The BBC sitcom Goodnight Sweetheart was set in Stepney. The Rolling Stones' song "Play with Fire" references Stepney: "Now she gets her kicks in Stepney, not in Knightsbridge anymore." In Blackadder II Episode 6, Lord Percy explains the disappearance of his Uncle Bertram's old oak table thus: "'twas on the night of the great Stepney fire. And on that same, terrible night, his house and all his other things completely vanished too. So did he, in fact. It was a most perplexing mystery." In the film Help!, Alfie Bass has a cameo where he portrays a doorman of an Indian restaurant. When Ringo Starr discovers Alfie Bass is not an actual Indian, he exclaims "He's from the West!" Bass replies "Nah, east...Stepney." The English Nursery Rhyme Oranges and Lemons refers to the "...bells of Stepney." In George Orwell's Nineteen Eighty-Four, set in England, he writes about rocket bombs killing many people: "One fell on a crowded film theatre in Stepney, burying several hundred victims among the ruins." This is in Chapter 5, Part 2. In the opening scene of the film Lock, Stock and Two Smoking Barrels, the character Bacon makes reference to a piece of jewelry that is "hand made in Italy, hand stolen in Stepney". In Arthur Conan Doyle's short story The Adventure of the Six Napoleons, Sherlock Holmes traces the origin of the eponymous plaster busts of Napoleon Bonaparte to a factory in Church Street, Stepney.

See also


  1. ^ Domesday Book - A Complete Translation Folio 127V: MIDDLESEX. Penguin Books. Nov 2002. ISBN 0-14-100523-8
  2. ^ Kosher in the country The Economist 01 Jun 2006 accessed 14 August 2007
  3. ^ a b T.F.T. Baker (1998). "Stepney: Early Stepney, A History of the County of Middlesex: Volume 11: Stepney, Bethnal Green".  
  4. ^ Dec O'Connor at the Internet Movie Database
  5. ^ Steven Berkoff: The real East Enders The Independent 04 Jan 2007 accessed 10 May 2007
  6. ^ Jah Wobble, Memoirs of a Geezer, p. 1.
  7. ^ The hoppers of Kent (BBC Kent) accessed 21 Dec 2007
  8. ^ Stepney Episcopal Areaaccessed 10 May 2007
  9. ^ Martin Hinds and El Said-Badawi, A Dictionary of Egyptian Arabic. Beirut: Librarie du Liban, 1986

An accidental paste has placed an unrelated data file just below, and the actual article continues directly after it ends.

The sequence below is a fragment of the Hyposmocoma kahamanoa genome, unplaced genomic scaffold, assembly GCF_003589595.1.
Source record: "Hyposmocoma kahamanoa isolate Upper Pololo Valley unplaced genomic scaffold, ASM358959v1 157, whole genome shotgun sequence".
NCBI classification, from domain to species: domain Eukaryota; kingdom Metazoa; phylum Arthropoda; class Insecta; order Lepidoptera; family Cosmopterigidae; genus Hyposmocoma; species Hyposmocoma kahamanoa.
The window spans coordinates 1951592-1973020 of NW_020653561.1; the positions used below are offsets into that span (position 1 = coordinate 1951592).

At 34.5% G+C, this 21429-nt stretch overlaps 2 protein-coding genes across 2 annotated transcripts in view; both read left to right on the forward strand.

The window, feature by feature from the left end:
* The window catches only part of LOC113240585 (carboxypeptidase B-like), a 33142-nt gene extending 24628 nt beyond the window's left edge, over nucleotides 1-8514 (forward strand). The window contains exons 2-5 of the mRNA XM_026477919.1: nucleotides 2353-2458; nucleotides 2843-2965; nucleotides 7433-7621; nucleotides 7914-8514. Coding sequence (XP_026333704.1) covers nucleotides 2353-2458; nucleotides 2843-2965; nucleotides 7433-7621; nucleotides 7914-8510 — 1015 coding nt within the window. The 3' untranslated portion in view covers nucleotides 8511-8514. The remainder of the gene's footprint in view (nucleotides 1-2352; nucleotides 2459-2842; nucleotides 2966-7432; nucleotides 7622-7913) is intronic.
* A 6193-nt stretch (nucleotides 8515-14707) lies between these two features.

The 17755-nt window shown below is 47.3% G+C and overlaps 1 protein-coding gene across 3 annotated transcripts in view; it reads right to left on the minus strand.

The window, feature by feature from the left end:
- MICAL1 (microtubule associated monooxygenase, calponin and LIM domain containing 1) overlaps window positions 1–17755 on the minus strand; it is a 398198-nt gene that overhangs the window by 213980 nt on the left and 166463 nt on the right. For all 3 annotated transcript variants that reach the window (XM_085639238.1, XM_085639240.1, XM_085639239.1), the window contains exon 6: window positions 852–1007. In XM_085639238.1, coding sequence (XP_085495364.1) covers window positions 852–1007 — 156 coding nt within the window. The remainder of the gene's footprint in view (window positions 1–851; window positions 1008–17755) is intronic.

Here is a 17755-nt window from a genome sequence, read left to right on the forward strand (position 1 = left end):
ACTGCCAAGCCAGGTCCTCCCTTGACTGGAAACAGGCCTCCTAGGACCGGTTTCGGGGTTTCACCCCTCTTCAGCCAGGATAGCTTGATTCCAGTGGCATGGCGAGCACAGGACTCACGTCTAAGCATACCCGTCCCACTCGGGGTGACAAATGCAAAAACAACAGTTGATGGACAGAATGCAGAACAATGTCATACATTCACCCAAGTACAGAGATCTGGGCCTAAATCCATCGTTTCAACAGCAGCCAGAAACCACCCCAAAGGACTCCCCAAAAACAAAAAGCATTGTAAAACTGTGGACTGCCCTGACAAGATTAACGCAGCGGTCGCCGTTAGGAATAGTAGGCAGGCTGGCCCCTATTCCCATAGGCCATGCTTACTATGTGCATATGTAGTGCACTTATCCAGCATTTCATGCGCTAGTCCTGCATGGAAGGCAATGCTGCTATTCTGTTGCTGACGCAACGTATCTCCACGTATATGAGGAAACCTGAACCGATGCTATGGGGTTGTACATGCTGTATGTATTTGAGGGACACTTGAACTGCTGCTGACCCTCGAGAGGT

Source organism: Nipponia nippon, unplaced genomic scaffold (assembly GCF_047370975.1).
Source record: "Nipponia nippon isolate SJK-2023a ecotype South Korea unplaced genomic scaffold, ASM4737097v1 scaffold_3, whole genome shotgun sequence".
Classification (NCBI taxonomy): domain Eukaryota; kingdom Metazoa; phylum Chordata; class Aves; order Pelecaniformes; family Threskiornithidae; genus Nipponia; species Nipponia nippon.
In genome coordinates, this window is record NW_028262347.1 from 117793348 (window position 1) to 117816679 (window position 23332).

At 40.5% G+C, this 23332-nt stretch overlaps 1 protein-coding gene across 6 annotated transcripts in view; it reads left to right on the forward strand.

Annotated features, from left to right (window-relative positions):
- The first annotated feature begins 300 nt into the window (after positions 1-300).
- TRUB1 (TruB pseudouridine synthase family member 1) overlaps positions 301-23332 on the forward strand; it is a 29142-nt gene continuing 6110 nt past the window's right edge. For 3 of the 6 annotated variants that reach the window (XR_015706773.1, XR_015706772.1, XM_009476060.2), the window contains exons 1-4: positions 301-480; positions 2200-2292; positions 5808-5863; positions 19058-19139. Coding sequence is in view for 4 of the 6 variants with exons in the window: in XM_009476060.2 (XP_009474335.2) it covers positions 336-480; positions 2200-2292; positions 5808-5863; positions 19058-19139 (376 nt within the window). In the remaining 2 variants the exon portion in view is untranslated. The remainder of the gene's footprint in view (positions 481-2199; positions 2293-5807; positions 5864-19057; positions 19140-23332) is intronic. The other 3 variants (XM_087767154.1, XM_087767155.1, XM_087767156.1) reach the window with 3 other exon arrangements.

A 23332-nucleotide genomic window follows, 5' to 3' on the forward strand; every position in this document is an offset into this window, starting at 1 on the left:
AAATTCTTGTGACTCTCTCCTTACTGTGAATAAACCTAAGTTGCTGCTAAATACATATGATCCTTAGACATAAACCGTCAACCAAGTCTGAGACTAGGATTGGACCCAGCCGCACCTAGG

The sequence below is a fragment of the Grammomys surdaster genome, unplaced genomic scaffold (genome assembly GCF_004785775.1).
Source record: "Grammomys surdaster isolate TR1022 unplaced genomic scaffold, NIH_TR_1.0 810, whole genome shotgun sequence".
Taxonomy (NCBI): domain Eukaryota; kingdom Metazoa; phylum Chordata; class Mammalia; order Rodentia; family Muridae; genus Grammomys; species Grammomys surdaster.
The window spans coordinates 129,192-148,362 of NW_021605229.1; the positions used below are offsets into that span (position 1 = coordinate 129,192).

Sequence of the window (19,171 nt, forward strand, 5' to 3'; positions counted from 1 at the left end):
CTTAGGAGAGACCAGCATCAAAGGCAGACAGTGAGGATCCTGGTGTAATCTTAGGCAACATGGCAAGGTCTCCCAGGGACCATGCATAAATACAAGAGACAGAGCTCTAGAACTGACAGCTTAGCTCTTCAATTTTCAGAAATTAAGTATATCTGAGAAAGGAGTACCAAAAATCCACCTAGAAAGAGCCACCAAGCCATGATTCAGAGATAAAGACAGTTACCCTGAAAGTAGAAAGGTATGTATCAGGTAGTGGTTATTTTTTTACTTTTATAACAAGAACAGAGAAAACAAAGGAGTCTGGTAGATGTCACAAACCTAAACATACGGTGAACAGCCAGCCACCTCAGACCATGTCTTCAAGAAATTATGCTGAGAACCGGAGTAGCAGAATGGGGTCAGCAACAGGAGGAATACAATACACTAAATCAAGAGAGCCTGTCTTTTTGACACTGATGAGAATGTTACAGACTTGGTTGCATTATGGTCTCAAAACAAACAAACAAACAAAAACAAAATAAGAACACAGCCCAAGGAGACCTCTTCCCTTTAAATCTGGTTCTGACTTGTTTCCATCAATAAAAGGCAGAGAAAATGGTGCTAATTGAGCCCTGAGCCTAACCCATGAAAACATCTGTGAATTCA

10. ^ Stepney Tyre & Rubber Co Ltd in National Archiuves
  11. ^ Bio of Walter Davies BBC Wales accessed 10 May 2007

1911 encyclopedia

Up to date as of January 14, 2010

From LoveToKnow 1911

STEPNEY, an eastern metropolitan borough of London, England, bounded N. by Bethnal Green, E. by Poplar, S. by the river Thames, and W. by the City of London and Shoreditch. Pop. (1901), 298,600. It forms part of the "East End" of London; the parish, indeed, formerly covered practically the whole area so termed. Here are squalid streets and mean houses typical of the poorest class of inhabitants. The thoroughfares of Mile End Road and Whitechapel Road and that of Commercial Road East traverse the borough from the east and converge near the City boundary, where stood the ancient Aldgate. In the north Stepney includes the districts of Spitalfields, Whitechapel and Mile End; and in the south Wapping, Shadwell, Ratcliff and Limehouse. The southern districts are occupied by sailors and labourers in the St Katherine and London Docks and the wharves and factories lining the river-bank. The parish church of St Dunstan, Stepney, is a perpendicular building, much restored, containing many monuments and curious inscriptions. The church of St Anne, Limehouse (1730) is by Nicholas Hawksmoor. The district of Spitalfields has an old association with the silk-weaving industry; a trade in singing birds is also characteristic of this district; and in Ratcliff the well-known naturalist's firm of Jamrach is situated. In the extreme west the borough includes within its bounds the historic Tower of London, the Royal Mint and the fine Tower Bridge over the Thames. There is no bridge below this, but the construction of the Rotherhithe Tunnel was authorized in 1 9 00. The Thames Tunnel is used by the East London railway. Among institutions the principal is the People's Palace, Mile End Road, opened by Queen Victoria in 1887 as a place of intellectual and physical recreation and education. The Drapers' Company contributed largely to the cost of erection. Toynbee Hall, Commercial Street, was founded in 1884 under the trusteeship of the Universities Settlements Association and named after Arnold Toynbee (d. 1883), a philanthropist who devoted himself to work in this part of London. Other institutions are the London Hospital, Whitechapel, the East London children's hospital, the headquarters of Dr Barnardo's Homes, Stepney Causeway, and Her Majesty's Hospital for waifs connected therewith; the Stepney training college of the Society for Promoting Christian Knowledge, and the Spitalfields trade and technical school. There is a fish market in Shadwell, and a vegetable market in Spitalfields. Stepney is a suffragan bishopric in the diocese of London. The municipal borough comprises the Stepney, Whitechapel, Mile End, Limehouse and St George divisions of the Tower Hamlets parliamentary borough, each division returning one member. The borough council consists of a mayor, 10 aldermen, and 60 councillors. Area, 1765 6 acres.

The name appears in Domesday and later as Stevenhethe. The suffix is thus the common form hythe, a haven; but for the prefix no certain derivation is offered. At Mile End, so called from its distance from the City (Aldgate), the rebels from Essex under the leadership of Wat Tyler assembled (1381), and here Richard II. first met them in parley. Pepys records the village as a favourite place of resort.